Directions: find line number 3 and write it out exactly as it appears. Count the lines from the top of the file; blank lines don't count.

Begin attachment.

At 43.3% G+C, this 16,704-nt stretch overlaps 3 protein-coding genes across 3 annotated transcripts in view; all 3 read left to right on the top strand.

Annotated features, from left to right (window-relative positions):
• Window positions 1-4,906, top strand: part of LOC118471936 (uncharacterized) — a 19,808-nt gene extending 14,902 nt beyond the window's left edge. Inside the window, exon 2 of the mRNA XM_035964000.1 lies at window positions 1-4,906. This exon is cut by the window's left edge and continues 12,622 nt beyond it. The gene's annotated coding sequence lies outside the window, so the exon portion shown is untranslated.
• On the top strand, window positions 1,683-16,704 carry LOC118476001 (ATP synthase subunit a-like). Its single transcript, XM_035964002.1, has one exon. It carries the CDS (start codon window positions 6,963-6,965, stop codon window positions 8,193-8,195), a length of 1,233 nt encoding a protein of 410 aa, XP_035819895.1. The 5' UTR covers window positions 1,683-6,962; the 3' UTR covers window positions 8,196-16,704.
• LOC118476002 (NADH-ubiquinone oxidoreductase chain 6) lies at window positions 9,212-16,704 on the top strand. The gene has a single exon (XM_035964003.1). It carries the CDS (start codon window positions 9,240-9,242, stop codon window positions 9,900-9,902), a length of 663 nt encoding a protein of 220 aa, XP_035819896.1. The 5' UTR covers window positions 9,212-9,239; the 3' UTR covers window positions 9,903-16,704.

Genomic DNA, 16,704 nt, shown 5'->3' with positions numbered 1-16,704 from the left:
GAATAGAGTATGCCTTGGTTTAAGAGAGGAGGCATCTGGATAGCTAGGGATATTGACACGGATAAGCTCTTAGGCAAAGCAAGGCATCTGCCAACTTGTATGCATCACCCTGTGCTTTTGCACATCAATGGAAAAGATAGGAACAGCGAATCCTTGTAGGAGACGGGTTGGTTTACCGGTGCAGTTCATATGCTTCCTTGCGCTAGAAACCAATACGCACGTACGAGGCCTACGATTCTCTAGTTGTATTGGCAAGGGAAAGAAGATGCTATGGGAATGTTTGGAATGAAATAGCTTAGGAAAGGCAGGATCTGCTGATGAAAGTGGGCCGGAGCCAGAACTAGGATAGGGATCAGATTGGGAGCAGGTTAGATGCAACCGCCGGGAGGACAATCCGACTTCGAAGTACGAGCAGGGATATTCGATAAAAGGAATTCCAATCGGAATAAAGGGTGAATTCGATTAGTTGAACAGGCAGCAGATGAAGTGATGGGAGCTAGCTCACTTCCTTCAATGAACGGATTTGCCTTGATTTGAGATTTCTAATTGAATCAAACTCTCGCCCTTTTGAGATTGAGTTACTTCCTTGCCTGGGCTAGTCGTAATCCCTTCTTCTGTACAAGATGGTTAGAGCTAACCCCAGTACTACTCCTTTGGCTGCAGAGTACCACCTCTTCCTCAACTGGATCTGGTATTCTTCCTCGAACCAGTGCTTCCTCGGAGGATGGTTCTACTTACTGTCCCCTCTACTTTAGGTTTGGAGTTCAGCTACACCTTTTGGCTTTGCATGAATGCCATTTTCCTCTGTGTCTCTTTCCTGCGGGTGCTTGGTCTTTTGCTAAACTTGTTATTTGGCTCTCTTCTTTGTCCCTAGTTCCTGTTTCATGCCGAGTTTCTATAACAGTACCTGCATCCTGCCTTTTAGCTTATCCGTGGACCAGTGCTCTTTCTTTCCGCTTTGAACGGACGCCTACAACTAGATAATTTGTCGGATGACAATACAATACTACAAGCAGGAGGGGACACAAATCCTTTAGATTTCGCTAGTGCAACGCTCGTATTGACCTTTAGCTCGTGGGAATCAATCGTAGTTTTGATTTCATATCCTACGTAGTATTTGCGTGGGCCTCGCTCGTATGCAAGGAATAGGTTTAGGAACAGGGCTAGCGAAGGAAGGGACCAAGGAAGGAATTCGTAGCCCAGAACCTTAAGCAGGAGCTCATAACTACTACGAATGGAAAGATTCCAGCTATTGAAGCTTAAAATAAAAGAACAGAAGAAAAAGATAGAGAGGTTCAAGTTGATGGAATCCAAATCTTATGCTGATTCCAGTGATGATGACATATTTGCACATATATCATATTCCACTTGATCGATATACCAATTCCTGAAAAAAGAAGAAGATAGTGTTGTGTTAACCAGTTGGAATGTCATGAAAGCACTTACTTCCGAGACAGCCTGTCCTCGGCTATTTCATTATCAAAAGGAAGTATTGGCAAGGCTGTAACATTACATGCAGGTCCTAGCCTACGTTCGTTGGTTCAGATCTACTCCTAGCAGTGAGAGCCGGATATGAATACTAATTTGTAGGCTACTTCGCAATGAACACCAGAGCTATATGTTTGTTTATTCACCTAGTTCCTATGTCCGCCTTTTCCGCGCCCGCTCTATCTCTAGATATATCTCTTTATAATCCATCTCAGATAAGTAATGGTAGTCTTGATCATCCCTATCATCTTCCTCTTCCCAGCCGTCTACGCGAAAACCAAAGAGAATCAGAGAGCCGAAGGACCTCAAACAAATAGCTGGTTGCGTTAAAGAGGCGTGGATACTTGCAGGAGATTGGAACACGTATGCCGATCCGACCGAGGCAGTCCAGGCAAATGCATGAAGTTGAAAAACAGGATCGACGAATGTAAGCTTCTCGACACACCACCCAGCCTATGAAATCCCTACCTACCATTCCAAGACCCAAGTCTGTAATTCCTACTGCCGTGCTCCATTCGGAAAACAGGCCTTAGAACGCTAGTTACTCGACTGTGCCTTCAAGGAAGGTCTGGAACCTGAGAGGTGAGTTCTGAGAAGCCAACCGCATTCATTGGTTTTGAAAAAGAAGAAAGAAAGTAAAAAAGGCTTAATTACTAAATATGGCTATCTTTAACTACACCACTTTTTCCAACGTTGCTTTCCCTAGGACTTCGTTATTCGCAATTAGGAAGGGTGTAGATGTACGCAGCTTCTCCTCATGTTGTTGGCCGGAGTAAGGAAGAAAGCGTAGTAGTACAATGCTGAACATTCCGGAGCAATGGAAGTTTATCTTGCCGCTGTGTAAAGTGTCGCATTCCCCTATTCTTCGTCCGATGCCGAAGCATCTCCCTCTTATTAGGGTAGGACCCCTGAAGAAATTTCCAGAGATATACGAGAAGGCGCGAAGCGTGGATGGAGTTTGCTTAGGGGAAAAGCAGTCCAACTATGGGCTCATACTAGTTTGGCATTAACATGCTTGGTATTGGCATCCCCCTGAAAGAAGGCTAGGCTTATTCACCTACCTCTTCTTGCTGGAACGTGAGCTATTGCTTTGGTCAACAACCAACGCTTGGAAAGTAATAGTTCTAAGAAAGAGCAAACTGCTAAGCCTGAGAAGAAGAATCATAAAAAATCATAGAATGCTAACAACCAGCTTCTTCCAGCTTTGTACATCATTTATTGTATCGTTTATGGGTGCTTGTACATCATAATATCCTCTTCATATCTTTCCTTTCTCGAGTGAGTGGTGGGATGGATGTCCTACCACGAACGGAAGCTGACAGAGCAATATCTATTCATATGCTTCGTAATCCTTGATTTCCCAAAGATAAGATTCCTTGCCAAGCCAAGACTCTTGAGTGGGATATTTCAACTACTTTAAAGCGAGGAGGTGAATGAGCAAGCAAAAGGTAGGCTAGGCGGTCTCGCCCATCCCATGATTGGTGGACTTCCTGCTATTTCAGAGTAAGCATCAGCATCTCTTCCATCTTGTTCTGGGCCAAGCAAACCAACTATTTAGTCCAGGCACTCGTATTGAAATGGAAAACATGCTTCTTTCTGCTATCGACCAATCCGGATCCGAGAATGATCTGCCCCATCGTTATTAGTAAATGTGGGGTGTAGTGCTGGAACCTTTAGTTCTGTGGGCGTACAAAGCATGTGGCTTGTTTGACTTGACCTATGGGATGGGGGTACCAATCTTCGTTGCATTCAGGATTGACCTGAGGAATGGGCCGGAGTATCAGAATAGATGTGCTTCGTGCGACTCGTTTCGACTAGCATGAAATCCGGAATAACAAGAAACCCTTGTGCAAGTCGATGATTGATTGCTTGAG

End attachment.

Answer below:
• Window positions 1-4,906, top strand: part of LOC118471936 (uncharacterized) — a 19,808-nt gene extending 14,902 nt beyond the window's left edge. Inside the window, exon 2 of the mRNA XM_035964000.1 lies at window positions 1-4,906. This exon is cut by the window's left edge and continues 12,622 nt beyond it. The gene's annotated coding sequence lies outside the window, so the exon portion shown is untranslated.